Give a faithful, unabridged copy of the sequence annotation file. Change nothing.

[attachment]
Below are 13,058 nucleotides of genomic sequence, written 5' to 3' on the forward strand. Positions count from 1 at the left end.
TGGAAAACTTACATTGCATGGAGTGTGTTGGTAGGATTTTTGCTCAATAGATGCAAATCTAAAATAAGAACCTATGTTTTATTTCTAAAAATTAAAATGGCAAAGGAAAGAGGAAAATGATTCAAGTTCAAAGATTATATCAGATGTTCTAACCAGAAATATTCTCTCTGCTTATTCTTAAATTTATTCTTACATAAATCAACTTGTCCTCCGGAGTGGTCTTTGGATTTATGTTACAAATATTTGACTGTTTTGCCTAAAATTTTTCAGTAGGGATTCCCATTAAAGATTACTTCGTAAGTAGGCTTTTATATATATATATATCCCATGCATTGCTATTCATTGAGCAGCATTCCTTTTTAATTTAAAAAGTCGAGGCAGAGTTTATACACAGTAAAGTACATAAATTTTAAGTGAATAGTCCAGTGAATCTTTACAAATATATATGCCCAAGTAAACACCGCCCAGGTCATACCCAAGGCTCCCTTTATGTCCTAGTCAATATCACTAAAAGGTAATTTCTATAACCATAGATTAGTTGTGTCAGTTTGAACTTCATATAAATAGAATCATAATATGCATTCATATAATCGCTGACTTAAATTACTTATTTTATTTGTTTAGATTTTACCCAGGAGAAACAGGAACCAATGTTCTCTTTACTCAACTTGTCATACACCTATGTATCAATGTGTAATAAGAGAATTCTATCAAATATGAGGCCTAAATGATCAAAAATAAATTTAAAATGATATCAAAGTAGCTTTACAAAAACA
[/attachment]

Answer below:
Below are 13,058 nucleotides of genomic sequence, written 5' to 3' on the forward strand. Positions count from 1 at the left end.
TGGAAAACTTACATTGCATGGAGTGTGTTGGTAGGATTTTTGCTCAATAGATGCAAATCTAAAATAAGAACCTATGTTTTATTTCTAAAAATTAAAATGGCAAAGGAAAGAGGAAAATGATTCAAGTTCAAAGATTATATCAGATGTTCTAACCAGAAATATTCTCTCTGCTTATTCTTAAATTTATTCTTACATAAATCAACTTGTCCTCCGGAGTGGTCTTTGGATTTATGTTACAAATATTTGACTGTTTTGCCTAAAATTTTTCAGTAGGGATTCCCATTAAAGATTACTTCGTAAGTAGGCTTTTATATATATATATATCCCATGCATTGCTATTCATTGAGCAGCATTCCTTTTTAATTTAAAAAGTCGAGGCAGAGTTTATACACAGTAAAGTACATAAATTTTAAGTGAATAGTCCAGTGAATCTTTACAAATATATATGCCCAAGTAAACACCGCCCAGGTCATACCCAAGGCTCCCTTTATGTCCTAGTCAATATCACTAAAAGGTAATTTCTATAACCATAGATTAGTTGTGTCAGTTTGAACTTCATATAAATAGAATCATAATATGCATTCATATAATCGCTGACTTAAATTACTTATTTTATTTGTTTAGATTTTACCCAGGAGAAACAGGAACCAATGTTCTCTTTACTCAACTTGTCATACACCTATGTATCAATGTGTAATAAGAGAATTCTATCAAATATGAGGCCTAAATGATCAAAAATAAATTTAAAATGATATCAAAGTAGCTTTACAAAAACA